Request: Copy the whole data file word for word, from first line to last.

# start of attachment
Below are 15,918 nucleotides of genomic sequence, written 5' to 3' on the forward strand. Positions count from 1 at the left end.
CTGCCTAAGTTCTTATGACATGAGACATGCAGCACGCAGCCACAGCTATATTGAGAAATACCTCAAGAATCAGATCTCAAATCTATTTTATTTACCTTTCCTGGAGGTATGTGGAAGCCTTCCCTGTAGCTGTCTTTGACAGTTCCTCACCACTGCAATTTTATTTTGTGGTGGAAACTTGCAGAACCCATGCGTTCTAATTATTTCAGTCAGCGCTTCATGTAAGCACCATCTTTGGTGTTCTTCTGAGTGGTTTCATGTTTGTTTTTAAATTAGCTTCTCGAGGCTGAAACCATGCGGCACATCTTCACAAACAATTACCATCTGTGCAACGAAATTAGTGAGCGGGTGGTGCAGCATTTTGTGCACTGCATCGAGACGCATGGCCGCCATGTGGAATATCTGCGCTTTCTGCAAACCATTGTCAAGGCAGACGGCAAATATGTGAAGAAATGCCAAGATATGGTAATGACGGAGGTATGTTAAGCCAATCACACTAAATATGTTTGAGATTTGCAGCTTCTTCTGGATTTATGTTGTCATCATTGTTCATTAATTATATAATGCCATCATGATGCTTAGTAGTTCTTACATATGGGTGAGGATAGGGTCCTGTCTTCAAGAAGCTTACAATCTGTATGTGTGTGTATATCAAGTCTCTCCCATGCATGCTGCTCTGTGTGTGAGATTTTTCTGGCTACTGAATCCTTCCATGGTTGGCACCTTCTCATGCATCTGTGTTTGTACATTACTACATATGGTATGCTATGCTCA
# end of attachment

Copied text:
Below are 15,918 nucleotides of genomic sequence, written 5' to 3' on the forward strand. Positions count from 1 at the left end.
CTGCCTAAGTTCTTATGACATGAGACATGCAGCACGCAGCCACAGCTATATTGAGAAATACCTCAAGAATCAGATCTCAAATCTATTTTATTTACCTTTCCTGGAGGTATGTGGAAGCCTTCCCTGTAGCTGTCTTTGACAGTTCCTCACCACTGCAATTTTATTTTGTGGTGGAAACTTGCAGAACCCATGCGTTCTAATTATTTCAGTCAGCGCTTCATGTAAGCACCATCTTTGGTGTTCTTCTGAGTGGTTTCATGTTTGTTTTTAAATTAGCTTCTCGAGGCTGAAACCATGCGGCACATCTTCACAAACAATTACCATCTGTGCAACGAAATTAGTGAGCGGGTGGTGCAGCATTTTGTGCACTGCATCGAGACGCATGGCCGCCATGTGGAATATCTGCGCTTTCTGCAAACCATTGTCAAGGCAGACGGCAAATATGTGAAGAAATGCCAAGATATGGTAATGACGGAGGTATGTTAAGCCAATCACACTAAATATGTTTGAGATTTGCAGCTTCTTCTGGATTTATGTTGTCATCATTGTTCATTAATTATATAATGCCATCATGATGCTTAGTAGTTCTTACATATGGGTGAGGATAGGGTCCTGTCTTCAAGAAGCTTACAATCTGTATGTGTGTGTATATCAAGTCTCTCCCATGCATGCTGCTCTGTGTGTGAGATTTTTCTGGCTACTGAATCCTTCCATGGTTGGCACCTTCTCATGCATCTGTGTTTGTACATTACTACATATGGTATGCTATGCTCA